We’re treated to a lot of Caitlin Blackwood this episode, a brilliant young actress who plays the young Amelia Pond; firstly in the flashbacks with a young Rory— who is the ultimate punchbag when it comes to the games of young Mels and Amy— and then secondly as the Voice Interface in the TARDIS which is a wonderful little sequence which features “cameos” from Rose, Martha and Donna. That whole scene put a lump in my throat as the TARDIS hologram Amelia flatly insists "I am not Amelia Pond, I am a Voice Interface." But there’s a hint of her in the voice, in her actions, and the line “Fish fingers and custard” killed me dead. Any scene with the young Amelia in is simply wonderful and I’m always left wanting more.
Alex Kingston is the MVP of this episode. She’s a tour de force throughout the episode, wringing every emotion she can out of the script and her turn as pre-River Song River Song-- and as a complete and utter sociopath-- is brilliant. This is what happens when you’re kidnapped by a group of villains intent on killing The Doctor. Bad things. The duelling Time Lord-vision between The Doctor and River post-Regeneration was a lovely knowing wink back to The Eleventh Hour. The Doctor sees all and knows all-- apart from when he doesn't! They play it absolutely wonderfully, and it was just one of the many moments of artistic flair through the episode.
The main thrust of the plot involves the capture of the biggest war criminal of all time-- Melody Pond. She's being hunted by the Teselecta, a man-sized space ship with a pint-sized crew, and it looks very rough indeed. They're initially in Nazi Germany 1938 because they too had the thought "Let's kill Hitler", but they arrived too early-- as a time travel authority of sorts, they only insert themselves in the timeline near the end of a war criminal's life, to "give them Hell," says the captain of the ship. Which looks, to be honest, to be an absolutely harrowing ordeal by the special effects that enrapture Melody. The whole concept is intriguing, and the horrible, tentacled "Antibodies" that float around the body are pure Moffat. So polite! So deadly!
Rory has consistently been a bit of lightness since his introduction, and I’m reminded again and again why he makes such a great foil for Amy. Way back when I remember asking myself why is Amy marrying this guy? but he WAITED. He waited thousands of year for her while she was inside the Pandorica, and this episode he’s throwing quips every which way, and rightly so. I love him a bit more every time. As much as I obviously fancy Karen Gillan, Arthur Darvill plays the not-Doctor with such aplomb! Case in point:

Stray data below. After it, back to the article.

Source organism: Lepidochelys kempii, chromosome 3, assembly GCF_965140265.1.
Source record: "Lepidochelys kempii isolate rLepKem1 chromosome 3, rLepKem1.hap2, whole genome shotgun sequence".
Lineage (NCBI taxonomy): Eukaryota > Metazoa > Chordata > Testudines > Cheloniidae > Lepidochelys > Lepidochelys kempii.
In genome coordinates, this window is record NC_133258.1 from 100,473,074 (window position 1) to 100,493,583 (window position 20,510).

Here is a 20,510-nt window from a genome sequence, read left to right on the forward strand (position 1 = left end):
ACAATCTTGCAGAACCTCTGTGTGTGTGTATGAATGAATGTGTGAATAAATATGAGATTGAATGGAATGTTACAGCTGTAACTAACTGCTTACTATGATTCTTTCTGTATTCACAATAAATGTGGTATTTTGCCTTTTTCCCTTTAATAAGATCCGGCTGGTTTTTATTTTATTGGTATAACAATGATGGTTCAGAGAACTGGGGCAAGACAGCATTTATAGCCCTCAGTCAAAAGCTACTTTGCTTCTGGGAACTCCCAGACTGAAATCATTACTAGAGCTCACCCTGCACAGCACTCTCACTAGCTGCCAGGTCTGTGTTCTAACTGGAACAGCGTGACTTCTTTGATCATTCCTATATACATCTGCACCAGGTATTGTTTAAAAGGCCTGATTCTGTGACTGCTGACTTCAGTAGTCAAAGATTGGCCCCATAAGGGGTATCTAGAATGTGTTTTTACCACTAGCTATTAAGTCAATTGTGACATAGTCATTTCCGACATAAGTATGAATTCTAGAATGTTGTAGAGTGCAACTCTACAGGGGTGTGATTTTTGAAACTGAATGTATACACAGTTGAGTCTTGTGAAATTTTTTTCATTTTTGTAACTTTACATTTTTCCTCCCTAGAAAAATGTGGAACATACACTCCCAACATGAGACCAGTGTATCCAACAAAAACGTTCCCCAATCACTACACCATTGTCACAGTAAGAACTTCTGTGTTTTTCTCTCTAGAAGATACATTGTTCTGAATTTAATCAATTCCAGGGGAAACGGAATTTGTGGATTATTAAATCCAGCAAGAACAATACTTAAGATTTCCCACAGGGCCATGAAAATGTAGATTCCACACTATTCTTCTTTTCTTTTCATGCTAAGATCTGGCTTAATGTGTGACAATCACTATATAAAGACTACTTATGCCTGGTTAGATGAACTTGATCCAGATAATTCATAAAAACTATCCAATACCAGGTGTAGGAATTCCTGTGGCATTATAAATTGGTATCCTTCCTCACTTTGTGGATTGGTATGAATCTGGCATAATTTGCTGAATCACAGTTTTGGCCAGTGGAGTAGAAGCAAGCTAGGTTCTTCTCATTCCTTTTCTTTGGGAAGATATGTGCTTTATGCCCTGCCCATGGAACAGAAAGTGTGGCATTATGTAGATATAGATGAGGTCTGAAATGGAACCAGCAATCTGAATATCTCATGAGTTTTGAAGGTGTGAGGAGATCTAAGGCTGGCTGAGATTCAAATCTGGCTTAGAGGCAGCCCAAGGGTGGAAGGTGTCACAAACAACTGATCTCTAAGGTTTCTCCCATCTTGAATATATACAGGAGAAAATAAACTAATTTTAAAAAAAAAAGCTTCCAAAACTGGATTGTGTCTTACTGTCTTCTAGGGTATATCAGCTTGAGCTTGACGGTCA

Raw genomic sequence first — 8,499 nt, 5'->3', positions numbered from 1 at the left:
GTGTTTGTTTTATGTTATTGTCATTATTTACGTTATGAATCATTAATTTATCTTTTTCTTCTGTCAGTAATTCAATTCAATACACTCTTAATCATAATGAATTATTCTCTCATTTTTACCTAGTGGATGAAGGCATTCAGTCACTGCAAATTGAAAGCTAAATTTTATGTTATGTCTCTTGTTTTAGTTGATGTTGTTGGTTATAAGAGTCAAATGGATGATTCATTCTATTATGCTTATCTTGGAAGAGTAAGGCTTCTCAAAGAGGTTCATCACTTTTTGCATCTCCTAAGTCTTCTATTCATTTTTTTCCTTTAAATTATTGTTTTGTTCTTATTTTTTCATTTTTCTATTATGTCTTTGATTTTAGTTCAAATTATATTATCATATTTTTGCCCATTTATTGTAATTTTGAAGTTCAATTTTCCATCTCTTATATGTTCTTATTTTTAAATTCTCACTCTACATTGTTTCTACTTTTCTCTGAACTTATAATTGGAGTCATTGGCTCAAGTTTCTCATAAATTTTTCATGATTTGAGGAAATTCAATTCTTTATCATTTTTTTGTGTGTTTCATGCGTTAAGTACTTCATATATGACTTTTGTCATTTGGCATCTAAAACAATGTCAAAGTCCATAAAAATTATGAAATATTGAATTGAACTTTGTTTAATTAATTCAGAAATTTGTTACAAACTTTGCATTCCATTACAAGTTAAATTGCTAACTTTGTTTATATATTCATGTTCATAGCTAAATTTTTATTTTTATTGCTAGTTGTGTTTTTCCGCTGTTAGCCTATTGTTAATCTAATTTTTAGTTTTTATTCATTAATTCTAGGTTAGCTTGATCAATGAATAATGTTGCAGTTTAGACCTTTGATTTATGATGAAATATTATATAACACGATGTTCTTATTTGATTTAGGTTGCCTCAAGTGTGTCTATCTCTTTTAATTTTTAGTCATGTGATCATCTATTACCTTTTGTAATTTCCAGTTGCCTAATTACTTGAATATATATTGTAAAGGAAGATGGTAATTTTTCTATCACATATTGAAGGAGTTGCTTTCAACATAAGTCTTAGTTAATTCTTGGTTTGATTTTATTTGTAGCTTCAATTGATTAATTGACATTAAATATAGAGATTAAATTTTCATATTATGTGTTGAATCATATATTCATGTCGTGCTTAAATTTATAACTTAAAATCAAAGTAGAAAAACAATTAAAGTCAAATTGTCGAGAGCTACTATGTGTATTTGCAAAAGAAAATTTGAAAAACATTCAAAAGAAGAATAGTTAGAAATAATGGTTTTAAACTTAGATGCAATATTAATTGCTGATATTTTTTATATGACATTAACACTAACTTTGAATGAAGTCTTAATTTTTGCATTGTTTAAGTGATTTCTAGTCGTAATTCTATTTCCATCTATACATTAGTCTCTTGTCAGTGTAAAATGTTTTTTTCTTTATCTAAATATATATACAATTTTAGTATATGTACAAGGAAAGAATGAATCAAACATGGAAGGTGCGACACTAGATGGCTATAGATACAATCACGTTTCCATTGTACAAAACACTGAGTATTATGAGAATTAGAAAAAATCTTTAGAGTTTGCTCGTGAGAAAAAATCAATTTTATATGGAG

Rory: "Miniaturization ray." Amy: "How would you know that?" Rory: "Well there was a ray, and we were miniaturized."
I could go on and out about how I loved the ending, how I loved the nods and the winks, but I think I’ll leave it on this. The episode is a great reintroduction to the series, and it doesn’t seem to slow down from the opening. I loved watching it and it felt like a lot of ground was covered in a tiny amount of time; I blinked and the episode was over but my head was filled with so many questions, a load of which you’ll find hidden below… but you know what? One last thing. I love how the stakes are raised now. Every episode has the potential to feel like a Season Finale, you know?
OBSERVATIONS & QUOTES:
"Shut up, Hitler." I loved how everyone was really dismissive of Hitler. And rightly so, too?
“The Silence is not a species, it is a religious order or a movement.” I thought they were a group of mouthless memory-wiping creepy-faced bastards! Interesting how things change, I guess? Or were we wrong off the mark? From what we've seen of them already, kind of makes them out to be cosmic Jehovah's Witnesses, right? All suits and what not.
“...What is the question?” “Unknown.” I think you’ll find they’re an academy apparently. The Academy Of The Question? That was a bit obvious, Steven. I wonder how this will play out.
"Never knowingly be serious." Oh, Doctor. Matt Smith just owns this role right now. I'm liking him more than David Tennant with every passing episode.
"At least I'm not a time-travelling, shape-shifting robot operated by tiny angry people, which I've got to admit, I didn't see coming."
"Time is not the boss of you, Rule 408." Loved The Doctor’s rules. Very NCIS.
"You're dying and you stopped to change?!"
"Never run when you're scared, Rule 7."
"Who is this River? She's got to be a woman, am I right?"
"The Doctor says... I'm a child of the TARDIS... what does he mean?" Oh, wow.
Loving, absolutely loving, the new Regeneration effects. They're so much more beautiful than before. Which MATTERS.
Hopefully see you next week! Mark Gatiss is writing a story about giant dolls in a kid's bedroom, which is just... horrible sounding. Yay!